In My Opinion
Caroline Porter

A father's sacrifice

A few days I ago I was prepared to write a passionate column about the 6-year-old Cuban boy found hanging desperately to an inner-tube off the coast of Florida, his mother and step-father having drowned. They were all trying to flee life in communist Cuba, as have many thousands before them.

The saving of Elian Gonzalez by Americans and his joining American relatives in Miami has caused a political uproar between Cuban expatriates in Miami and the government of Fidel Castro. Until yesterday I had the whole problem solved. The boy should be returned to his father. I had visions of the mother and stepfather leaving the country without the father's knowledge and I thought that alone was a dirty deed. And without a doubt, with the mother deceased, the father automatically would get custody unless there is a very good reason he shouldn't. The whole business resembled a kidnapping.

A delegation of the National Council of Churches visited Elian's family in Cuba and reported the family's church activity and love for their son and grandson. The church representatives concluded that Elian's father was a good man and had a steady relationship with his son, so should have the rights of any father in such a situation.

Varying reports and opinions have come from a number of dingbat sources. Senator Bob Smith, who just left the Republican party to become a Reform candidate for President, visited Elian and his family in Miami. He reported that Elian told him (in Spanish, of course) that he wanted help to stay in America. Senator Dan Burton, head of the Government Reform Committee is the guy who issued a subpoena, all by himself, while congress was on vacation (but then, who can tell?) requesting that the six year old appear before the committee. "You aren't serious, " said talk show host Larry King. "You don't really want that poor child to come before the committee."

"No," said Burton, "it was just a way to delay his return to Cuba, so he would have an opportunity to go through the court system, apply for political asylum." The immigration service had already announced that Elian would be returned to his father in Cuba this Friday.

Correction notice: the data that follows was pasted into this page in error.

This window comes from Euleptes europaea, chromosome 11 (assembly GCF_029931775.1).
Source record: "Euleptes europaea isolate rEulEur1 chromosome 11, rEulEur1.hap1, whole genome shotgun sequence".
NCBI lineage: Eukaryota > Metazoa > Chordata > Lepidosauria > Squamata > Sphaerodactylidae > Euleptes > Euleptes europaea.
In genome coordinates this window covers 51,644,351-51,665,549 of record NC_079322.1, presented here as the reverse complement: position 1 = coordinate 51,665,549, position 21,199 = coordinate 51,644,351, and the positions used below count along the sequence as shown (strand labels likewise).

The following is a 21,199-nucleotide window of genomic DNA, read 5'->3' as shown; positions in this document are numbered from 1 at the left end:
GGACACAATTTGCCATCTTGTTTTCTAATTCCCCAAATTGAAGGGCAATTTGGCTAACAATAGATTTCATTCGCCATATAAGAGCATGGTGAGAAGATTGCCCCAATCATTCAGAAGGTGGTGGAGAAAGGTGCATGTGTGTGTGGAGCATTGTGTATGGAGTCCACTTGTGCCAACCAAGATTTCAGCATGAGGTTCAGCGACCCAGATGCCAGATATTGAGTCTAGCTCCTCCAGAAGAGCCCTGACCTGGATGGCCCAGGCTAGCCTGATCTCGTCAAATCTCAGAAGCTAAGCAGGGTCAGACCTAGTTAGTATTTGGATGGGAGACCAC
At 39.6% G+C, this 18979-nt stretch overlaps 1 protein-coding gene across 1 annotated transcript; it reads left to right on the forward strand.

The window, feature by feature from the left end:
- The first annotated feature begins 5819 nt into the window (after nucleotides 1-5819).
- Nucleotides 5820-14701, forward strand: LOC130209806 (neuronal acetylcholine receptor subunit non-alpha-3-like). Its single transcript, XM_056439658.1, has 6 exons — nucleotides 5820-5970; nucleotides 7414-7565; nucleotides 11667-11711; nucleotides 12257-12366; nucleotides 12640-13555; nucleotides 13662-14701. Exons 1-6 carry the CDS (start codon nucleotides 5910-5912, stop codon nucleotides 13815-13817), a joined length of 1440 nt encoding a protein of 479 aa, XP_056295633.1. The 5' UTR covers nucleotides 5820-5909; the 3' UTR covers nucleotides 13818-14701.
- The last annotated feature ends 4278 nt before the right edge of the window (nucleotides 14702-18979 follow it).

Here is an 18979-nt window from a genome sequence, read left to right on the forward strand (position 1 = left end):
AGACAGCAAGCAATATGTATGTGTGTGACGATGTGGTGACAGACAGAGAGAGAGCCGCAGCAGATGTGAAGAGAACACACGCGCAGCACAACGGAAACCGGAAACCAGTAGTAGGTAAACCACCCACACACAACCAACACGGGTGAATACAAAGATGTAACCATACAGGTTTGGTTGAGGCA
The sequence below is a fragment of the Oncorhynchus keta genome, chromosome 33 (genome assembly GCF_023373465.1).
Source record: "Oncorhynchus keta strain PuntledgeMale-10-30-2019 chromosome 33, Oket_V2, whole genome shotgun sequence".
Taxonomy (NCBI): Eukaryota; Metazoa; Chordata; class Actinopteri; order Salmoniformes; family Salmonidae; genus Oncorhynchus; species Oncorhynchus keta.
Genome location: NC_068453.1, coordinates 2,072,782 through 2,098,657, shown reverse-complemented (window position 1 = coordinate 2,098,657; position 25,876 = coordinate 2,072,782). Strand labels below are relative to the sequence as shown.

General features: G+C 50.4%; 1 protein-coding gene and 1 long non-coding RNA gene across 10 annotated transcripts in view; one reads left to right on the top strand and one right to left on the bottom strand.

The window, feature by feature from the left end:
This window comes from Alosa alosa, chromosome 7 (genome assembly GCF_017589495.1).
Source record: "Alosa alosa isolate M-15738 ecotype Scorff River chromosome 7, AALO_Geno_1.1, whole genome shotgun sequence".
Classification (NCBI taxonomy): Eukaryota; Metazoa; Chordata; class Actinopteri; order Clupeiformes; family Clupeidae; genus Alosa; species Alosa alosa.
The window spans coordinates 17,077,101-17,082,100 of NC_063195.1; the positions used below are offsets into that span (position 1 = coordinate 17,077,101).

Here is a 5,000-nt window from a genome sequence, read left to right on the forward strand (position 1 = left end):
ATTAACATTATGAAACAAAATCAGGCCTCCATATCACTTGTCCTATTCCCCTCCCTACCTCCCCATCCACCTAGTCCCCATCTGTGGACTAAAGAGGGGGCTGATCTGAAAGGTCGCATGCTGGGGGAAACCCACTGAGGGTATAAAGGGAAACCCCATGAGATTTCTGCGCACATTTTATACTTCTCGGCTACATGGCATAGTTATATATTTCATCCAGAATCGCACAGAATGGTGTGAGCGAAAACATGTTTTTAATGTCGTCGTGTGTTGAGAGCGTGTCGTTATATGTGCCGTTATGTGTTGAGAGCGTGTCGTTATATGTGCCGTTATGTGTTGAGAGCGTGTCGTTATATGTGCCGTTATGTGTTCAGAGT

"Good," I thought. "That's the right thing to do." Then I began to hear more of the story. The story that Elian's father knew the boy and his mother were going to try to get to the United States and had approved it. The story that the father had tried several times himself to flee the country without success. What else can the man say at this point - with Castro and the whole government breathing down his neck, but that he wants the boy to come home and be with him in wonderful Cuba? Elian's father has remarried and has a baby. He is no doubt under close scrutiny. One commentator speculated he might even be under house arrest. It is odd that he has been invited to come to Miami to get his son and has refused.

So, what does Elian's father really want for him? Many Cubans in Florida tell stories of their parents sending them alone across the seas to freedom. I don't think most of us can imagine life in a dictatorship or under communism. Over the years families all over the world have made horrific sacrifices and endured life-long separations so their children could achieve a freedom they might never have.

Some things we may never know. But I'm beginning to suspect that Daddy has to put on a very brave act in Cuba while secretly hoping his son can stay in the land of the free.